Groundbreaking genetic mutation study underway in Texas Medical Center

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Groundbreaking genetic mutation study underway in Texas Medical Center

Sammy Lopez is an inspirational 18-year-old.

He's a graduate of Tomball High School, where he was the manager of the football team, and he reached Boy Scout's highest rank -- his proudest achievement aside from a touchdown run during his team's spring game.

But he is also living with a rare genetic mutation, which for years went misdiagnosed as other diseases.

"We had him put into the hospital for testing," said his father Johnny Lopez. "They tested him for a whole week. They were poking his legs with needles. They were drawing blood. And they just couldn't find anything."

Sammy has been in and out of hospitals more times than his parents can count.

His mother, Maricela, first noticed something was off when Sammy first walked at 13 months.

"His little legs would just cave in, cave in like noodles almost," she told Eyewitness News. "So that startled me. I was like, 'What's going on? This is not normal.'"

From there, the symptoms worsened. His speech, once clear and effortless, became slurred. He suffered seizures, muscle weakness, glandular and organ deficiencies. It is not easy.

"It causes your muscles to break down," said Maricela, "and that can cause renal failure and in some extreme cases it can cause cardiac issues. And it is fatal."

Sammy has what's called Tango2 Mutation. It's a syndrome that genetic researchers identified for the first time in 2016 in the Texas Medical Center. Until then, the disease had no name.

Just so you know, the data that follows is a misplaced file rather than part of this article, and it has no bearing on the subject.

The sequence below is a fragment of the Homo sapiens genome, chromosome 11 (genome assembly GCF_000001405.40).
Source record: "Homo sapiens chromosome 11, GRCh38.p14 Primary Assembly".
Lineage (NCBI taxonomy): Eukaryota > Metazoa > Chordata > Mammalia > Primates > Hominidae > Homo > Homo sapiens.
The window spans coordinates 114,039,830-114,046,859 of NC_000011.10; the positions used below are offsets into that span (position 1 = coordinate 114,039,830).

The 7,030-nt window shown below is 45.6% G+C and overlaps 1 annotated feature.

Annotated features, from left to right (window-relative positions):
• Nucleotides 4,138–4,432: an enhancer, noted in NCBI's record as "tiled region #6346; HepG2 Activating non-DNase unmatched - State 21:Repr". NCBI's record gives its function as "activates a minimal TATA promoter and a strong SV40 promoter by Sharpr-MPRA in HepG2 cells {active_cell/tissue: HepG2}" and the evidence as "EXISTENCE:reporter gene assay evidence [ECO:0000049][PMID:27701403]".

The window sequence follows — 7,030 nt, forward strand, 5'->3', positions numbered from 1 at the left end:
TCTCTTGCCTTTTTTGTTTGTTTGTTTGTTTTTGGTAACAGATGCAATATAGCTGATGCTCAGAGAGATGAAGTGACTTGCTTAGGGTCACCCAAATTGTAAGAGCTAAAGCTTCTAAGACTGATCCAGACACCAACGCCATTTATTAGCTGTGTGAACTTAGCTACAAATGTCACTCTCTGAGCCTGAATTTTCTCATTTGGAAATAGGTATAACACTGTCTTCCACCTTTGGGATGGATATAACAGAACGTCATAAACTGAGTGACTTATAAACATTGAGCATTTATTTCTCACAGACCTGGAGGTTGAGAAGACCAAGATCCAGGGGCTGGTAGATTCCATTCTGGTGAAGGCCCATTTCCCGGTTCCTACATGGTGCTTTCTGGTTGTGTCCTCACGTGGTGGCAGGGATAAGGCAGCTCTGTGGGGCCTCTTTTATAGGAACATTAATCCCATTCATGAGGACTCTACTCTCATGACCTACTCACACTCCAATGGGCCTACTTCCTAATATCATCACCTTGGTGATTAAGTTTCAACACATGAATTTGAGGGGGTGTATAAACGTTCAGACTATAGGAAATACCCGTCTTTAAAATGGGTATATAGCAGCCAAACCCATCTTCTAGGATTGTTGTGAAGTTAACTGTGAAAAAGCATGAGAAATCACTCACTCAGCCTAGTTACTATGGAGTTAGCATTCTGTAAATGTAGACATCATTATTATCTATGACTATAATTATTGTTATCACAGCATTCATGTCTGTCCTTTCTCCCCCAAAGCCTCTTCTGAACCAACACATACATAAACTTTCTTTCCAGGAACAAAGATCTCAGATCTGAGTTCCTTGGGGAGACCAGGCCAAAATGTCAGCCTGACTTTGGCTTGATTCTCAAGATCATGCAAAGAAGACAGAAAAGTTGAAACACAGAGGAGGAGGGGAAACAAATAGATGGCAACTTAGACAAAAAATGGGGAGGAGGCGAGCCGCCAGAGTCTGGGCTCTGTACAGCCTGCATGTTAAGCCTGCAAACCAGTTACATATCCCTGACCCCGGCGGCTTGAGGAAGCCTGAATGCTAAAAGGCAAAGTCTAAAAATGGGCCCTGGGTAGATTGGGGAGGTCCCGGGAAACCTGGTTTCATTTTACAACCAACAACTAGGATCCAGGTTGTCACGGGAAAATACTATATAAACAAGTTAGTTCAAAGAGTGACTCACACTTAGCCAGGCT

"Each of us are born with two copies of each gene," explained Dr. Christina Miyake, "and for this specific disease you really need to have alterations in both copies of the gene. And when that happens, it can cause a disease that really manifests in many different organs in the body."

And now, for the first time a major study is underway here at Texas Children's Hospital and the Baylor College of Medicine to better understand the disease, how to treat it, and maybe how to cure it.

"Most of the children are born relatively healthy and normal and as they progress you begin to see some signs and symptoms," said Dr. Miyake.

Dr. Miyake is a heart doctor who's part of the research team.

"We don't know what Tango2 as the gene or as the protein actually does in the body," she said.

Sammy is one of only three dozen people in the world who are known to have Tango2, but there are likely many more. Diagnosis requires a specialized genetic test.

There is a foundation now and online support groups for parents who for so long have searched for answers and are still looking for more.

Sammy, despite his challenges, is looking forward. He's now enrolled in college and hopes to be an athletic trainer so he can help others.
Related Topics:
healthtexas medical centerteenstudyTomball
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